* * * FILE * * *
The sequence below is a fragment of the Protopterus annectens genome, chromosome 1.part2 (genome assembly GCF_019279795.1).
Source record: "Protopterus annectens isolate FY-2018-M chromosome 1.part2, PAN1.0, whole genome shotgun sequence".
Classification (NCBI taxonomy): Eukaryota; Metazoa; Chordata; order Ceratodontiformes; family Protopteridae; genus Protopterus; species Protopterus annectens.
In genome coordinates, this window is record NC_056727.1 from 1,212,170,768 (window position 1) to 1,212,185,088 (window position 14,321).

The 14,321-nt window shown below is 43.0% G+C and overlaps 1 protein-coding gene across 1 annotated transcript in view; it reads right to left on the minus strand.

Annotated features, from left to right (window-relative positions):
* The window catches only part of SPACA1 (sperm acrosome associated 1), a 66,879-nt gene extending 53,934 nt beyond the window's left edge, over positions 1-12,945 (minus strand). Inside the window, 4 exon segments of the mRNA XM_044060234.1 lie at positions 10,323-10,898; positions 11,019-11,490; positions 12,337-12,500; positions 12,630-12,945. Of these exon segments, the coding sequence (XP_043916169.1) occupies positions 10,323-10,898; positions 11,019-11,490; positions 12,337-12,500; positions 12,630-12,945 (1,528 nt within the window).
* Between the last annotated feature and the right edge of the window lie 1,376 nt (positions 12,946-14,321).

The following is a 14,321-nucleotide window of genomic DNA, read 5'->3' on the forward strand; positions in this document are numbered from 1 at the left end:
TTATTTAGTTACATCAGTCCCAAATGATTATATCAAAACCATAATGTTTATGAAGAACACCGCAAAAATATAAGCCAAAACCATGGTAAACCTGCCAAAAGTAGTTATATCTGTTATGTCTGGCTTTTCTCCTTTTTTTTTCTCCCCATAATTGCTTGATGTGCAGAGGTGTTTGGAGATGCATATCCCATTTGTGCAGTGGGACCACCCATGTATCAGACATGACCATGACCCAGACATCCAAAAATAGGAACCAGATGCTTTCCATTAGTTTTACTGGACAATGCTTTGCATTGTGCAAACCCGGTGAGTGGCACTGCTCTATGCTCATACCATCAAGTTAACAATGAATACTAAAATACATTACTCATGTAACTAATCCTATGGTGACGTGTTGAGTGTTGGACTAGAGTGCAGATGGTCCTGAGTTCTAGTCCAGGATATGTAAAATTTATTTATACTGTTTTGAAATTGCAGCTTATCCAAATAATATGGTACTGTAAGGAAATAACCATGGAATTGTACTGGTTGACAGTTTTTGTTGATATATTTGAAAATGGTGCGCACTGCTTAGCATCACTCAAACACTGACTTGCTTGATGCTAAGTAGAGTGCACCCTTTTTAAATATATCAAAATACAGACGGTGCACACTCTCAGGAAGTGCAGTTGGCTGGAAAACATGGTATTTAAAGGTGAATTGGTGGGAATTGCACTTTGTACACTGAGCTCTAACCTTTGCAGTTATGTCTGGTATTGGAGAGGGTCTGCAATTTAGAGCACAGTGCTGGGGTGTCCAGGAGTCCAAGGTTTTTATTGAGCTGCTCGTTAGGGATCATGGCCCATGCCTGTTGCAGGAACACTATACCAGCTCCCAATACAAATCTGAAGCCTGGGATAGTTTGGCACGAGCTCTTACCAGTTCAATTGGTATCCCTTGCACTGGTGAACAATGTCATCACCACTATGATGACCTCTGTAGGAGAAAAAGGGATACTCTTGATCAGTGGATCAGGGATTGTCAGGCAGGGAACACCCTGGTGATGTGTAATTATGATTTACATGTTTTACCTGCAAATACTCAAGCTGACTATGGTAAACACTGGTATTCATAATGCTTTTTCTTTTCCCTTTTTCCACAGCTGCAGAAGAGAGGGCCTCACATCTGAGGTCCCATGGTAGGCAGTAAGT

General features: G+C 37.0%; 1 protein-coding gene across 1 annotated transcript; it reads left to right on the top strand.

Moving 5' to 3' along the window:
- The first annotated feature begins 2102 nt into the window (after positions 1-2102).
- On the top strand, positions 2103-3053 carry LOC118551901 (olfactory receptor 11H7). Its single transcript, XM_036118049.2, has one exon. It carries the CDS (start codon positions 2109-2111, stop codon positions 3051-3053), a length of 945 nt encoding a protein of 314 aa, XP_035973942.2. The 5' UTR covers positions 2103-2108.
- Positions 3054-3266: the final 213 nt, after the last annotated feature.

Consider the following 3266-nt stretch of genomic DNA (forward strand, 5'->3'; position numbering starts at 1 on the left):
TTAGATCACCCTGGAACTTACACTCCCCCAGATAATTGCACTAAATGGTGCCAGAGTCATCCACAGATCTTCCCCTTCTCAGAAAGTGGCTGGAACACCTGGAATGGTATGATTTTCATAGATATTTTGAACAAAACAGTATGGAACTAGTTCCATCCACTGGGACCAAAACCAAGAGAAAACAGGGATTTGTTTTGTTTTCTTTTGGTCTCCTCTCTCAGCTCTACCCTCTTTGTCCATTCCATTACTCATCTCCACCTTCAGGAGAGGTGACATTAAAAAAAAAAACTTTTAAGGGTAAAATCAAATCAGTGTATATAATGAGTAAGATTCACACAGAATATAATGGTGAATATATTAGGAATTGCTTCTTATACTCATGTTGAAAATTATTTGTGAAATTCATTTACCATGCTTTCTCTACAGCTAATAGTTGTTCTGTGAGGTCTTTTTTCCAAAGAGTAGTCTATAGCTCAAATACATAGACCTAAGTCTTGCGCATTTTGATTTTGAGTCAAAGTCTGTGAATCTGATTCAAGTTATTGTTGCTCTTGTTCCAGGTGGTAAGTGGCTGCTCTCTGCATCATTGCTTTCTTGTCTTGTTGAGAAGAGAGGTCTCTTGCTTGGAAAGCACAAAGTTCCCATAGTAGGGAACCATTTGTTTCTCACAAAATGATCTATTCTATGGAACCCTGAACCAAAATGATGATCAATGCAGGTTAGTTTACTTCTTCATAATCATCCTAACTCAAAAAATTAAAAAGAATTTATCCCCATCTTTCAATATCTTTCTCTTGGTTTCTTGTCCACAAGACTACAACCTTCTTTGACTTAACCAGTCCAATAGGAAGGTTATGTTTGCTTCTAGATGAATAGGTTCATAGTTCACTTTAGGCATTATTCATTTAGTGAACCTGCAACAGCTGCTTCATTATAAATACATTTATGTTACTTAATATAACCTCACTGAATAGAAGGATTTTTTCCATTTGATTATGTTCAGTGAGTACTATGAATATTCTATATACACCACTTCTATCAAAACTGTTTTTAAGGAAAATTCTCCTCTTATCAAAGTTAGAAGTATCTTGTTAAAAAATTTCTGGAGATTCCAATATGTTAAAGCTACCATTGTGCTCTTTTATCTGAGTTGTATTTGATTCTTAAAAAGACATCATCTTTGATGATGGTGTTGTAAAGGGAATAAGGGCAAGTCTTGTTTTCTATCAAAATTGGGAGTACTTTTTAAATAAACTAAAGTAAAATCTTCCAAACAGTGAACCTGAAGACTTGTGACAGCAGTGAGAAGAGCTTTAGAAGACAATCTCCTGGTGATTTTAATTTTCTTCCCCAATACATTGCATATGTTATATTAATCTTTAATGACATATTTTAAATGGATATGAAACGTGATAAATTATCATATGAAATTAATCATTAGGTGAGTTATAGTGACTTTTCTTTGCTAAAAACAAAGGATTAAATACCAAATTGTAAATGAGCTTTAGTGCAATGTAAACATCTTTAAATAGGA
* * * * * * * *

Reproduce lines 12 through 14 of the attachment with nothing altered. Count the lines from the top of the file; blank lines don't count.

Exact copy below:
Moving 5' to 3' along the window:
- The first annotated feature begins 2102 nt into the window (after positions 1-2102).
- On the top strand, positions 2103-3053 carry LOC118551901 (olfactory receptor 11H7). Its single transcript, XM_036118049.2, has one exon. It carries the CDS (start codon positions 2109-2111, stop codon positions 3051-3053), a length of 945 nt encoding a protein of 314 aa, XP_035973942.2. The 5' UTR covers positions 2103-2108.